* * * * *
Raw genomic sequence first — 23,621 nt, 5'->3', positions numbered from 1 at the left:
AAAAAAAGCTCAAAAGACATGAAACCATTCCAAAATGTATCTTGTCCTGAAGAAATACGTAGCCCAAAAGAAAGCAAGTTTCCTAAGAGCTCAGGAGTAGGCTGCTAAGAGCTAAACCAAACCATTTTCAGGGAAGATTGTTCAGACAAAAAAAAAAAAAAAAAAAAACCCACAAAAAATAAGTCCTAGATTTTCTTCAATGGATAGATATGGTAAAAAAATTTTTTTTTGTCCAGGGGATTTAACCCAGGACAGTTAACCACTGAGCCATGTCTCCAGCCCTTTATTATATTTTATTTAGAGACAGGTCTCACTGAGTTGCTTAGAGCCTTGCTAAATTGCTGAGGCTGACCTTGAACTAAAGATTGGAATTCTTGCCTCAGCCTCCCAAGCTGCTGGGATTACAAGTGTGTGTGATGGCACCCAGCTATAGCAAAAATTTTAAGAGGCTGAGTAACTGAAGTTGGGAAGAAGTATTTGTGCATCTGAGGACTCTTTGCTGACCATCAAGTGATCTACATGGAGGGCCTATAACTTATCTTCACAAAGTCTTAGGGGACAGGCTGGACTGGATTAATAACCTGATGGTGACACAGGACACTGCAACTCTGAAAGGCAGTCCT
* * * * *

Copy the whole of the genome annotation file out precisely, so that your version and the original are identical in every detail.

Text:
Raw genomic sequence first — 23,621 nt, 5'->3', positions numbered from 1 at the left:
AAAAAAAGCTCAAAAGACATGAAACCATTCCAAAATGTATCTTGTCCTGAAGAAATACGTAGCCCAAAAGAAAGCAAGTTTCCTAAGAGCTCAGGAGTAGGCTGCTAAGAGCTAAACCAAACCATTTTCAGGGAAGATTGTTCAGACAAAAAAAAAAAAAAAAAAAAACCCACAAAAAATAAGTCCTAGATTTTCTTCAATGGATAGATATGGTAAAAAAATTTTTTTTTGTCCAGGGGATTTAACCCAGGACAGTTAACCACTGAGCCATGTCTCCAGCCCTTTATTATATTTTATTTAGAGACAGGTCTCACTGAGTTGCTTAGAGCCTTGCTAAATTGCTGAGGCTGACCTTGAACTAAAGATTGGAATTCTTGCCTCAGCCTCCCAAGCTGCTGGGATTACAAGTGTGTGTGATGGCACCCAGCTATAGCAAAAATTTTAAGAGGCTGAGTAACTGAAGTTGGGAAGAAGTATTTGTGCATCTGAGGACTCTTTGCTGACCATCAAGTGATCTACATGGAGGGCCTATAACTTATCTTCACAAAGTCTTAGGGGACAGGCTGGACTGGATTAATAACCTGATGGTGACACAGGACACTGCAACTCTGAAAGGCAGTCCT